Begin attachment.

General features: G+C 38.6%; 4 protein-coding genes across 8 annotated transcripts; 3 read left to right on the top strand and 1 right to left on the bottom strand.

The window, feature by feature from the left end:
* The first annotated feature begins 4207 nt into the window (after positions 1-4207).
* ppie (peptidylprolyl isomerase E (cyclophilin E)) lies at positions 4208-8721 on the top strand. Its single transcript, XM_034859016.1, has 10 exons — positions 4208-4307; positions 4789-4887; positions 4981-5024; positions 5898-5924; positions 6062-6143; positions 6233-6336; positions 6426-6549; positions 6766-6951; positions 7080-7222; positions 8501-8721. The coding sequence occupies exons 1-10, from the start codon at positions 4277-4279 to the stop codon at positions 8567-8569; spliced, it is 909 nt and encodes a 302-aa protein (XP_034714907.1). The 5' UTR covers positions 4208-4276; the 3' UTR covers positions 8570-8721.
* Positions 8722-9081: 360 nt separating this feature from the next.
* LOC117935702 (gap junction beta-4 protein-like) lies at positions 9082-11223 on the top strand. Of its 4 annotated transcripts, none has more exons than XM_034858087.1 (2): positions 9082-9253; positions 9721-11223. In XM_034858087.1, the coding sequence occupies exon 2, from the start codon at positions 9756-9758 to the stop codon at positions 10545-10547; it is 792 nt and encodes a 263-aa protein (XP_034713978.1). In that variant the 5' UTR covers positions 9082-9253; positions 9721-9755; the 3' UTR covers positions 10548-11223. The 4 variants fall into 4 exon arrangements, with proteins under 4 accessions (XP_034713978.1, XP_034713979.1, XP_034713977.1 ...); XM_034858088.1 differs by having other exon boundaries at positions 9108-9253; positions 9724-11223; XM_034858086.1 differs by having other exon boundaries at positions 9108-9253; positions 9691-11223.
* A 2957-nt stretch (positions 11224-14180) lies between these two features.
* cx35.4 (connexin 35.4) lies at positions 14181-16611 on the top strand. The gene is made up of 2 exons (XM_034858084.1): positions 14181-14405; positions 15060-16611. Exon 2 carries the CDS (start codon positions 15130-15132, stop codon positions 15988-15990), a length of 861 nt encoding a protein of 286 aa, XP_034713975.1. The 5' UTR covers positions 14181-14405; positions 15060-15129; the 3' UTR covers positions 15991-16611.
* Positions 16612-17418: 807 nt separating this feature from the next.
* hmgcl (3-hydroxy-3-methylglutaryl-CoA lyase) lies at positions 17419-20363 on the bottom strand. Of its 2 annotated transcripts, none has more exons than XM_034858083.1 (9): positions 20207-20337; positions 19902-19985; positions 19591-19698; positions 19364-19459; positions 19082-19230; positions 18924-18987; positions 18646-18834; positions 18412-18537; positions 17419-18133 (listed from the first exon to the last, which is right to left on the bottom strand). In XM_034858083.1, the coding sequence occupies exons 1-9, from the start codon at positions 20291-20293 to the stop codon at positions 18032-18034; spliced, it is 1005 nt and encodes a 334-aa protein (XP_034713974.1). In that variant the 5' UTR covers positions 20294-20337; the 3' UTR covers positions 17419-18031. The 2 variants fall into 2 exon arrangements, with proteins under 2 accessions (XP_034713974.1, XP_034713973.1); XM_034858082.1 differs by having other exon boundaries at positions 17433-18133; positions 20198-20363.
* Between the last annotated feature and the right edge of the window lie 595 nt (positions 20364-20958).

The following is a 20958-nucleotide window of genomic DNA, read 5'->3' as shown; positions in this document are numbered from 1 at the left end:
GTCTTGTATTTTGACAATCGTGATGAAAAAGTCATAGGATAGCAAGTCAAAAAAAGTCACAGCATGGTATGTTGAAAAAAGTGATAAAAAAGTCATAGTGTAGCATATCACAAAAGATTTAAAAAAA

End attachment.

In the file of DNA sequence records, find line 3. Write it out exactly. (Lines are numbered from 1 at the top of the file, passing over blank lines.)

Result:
* The first annotated feature begins 4207 nt into the window (after positions 1-4207).